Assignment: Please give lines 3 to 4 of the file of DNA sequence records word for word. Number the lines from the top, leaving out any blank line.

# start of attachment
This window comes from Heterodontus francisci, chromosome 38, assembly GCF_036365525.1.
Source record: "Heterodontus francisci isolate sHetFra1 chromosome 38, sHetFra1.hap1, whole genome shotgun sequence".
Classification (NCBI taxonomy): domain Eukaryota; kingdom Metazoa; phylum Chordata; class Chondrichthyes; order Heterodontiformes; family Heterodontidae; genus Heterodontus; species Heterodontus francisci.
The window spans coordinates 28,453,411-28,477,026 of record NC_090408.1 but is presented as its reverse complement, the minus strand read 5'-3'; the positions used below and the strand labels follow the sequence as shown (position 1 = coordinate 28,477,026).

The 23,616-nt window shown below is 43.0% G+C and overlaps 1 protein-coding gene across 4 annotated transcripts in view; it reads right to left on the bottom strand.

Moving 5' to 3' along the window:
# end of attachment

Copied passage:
Classification (NCBI taxonomy): domain Eukaryota; kingdom Metazoa; phylum Chordata; class Chondrichthyes; order Heterodontiformes; family Heterodontidae; genus Heterodontus; species Heterodontus francisci.
The window spans coordinates 28,453,411-28,477,026 of record NC_090408.1 but is presented as its reverse complement, the minus strand read 5'-3'; the positions used below and the strand labels follow the sequence as shown (position 1 = coordinate 28,477,026).